Liam glanced at his watch. It was only eleven ten. They had made great time back to town, even with Liam “distracting” Cody all the way. “I appreciate the trust in expanding the curfew. Wanted to show I wasn’t going to take advantage of it.”
Sarah patted Liam’s cheek. Damn, he was so glad the only light was coming from the kitchen. He and Cody were careful to not make any noticeable marks on skin that would be exposed in the normal course of the day. But being that it was so dark during their make-out session, he wasn’t 100 percent sure there wasn’t something left behind.
“I appreciate that. You’re growing up so fast. Soon you’re going to want to ask permission to go out on a date.”
Liam ducked his head. How on earth was he going to get through another year and a half of high school and not date? What about his prom? “Eh, I have been hanging out with mixed company at the diner.” He’d cross those problems later. For now, he had Cody.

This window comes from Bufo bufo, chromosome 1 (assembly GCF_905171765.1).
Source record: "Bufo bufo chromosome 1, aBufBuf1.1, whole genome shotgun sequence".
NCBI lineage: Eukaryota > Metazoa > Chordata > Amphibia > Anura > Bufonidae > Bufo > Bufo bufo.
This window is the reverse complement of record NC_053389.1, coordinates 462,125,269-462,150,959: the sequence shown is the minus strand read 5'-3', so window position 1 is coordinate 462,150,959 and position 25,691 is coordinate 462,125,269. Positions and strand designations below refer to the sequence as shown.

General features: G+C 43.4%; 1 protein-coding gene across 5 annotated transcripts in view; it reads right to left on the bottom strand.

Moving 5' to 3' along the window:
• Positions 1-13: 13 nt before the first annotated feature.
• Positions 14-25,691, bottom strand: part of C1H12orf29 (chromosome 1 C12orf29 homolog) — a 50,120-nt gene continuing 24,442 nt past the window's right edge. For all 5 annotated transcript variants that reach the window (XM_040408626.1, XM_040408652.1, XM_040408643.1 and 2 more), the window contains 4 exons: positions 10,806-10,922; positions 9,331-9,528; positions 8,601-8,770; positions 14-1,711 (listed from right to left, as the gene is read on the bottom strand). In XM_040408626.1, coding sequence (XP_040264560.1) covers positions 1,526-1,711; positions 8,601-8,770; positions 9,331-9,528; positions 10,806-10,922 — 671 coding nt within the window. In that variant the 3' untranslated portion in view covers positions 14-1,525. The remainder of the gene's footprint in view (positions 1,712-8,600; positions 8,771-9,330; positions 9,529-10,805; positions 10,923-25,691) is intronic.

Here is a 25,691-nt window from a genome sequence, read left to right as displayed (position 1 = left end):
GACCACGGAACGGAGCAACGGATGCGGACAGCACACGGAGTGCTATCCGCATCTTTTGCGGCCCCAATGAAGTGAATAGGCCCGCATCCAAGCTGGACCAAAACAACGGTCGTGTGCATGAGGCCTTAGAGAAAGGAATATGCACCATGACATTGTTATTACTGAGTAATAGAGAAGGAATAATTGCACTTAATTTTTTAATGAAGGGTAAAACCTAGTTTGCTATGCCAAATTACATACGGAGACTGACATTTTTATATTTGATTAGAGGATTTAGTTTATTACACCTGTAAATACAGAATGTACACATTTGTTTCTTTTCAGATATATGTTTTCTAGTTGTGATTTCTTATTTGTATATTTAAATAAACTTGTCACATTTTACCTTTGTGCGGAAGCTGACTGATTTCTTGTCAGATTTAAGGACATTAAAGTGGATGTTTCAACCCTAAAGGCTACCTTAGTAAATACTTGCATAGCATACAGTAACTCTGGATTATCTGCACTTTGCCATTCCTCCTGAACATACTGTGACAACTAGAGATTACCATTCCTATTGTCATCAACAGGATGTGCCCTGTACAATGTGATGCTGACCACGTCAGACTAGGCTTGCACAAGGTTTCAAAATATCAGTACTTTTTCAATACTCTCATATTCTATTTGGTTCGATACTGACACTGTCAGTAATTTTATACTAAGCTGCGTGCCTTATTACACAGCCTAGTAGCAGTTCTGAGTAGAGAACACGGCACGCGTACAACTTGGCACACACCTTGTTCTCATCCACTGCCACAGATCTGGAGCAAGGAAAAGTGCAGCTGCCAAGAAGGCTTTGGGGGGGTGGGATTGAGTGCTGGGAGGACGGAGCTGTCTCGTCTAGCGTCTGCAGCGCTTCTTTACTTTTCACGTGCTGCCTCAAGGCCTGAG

“Anyone in particular?”
“Not really.”
“Well, when you find her, you’ll know.” Sarah yawned. “I’m heading up to bed. Don’t stay up too late. Your dad wants you to help clear some brush tomorrow, now that everything’s died off.”
“No worries here. I’m exhausted. I’m going to make a snack, then crash.”
Sarah started up the stairs. “Night.”
“Night.”
Liam got to the kitchen and poured a glass of milk and grabbed some cookies from the jar. He took his haul up to his bedroom, noticing his parents’ bedroom was totally dark. He set his glass and plate down on his desk and booted up his laptop. His screen was soon filled with Cody’s face.
“Glad you got home okay.”
“It was easier once you weren’t such a distraction.”
“Yeah, well I’m not sorry about that.”
“Neither am I.”
Liam stuffed a cookie in his mouth and downed half the glass of milk. “You made me hungry again.”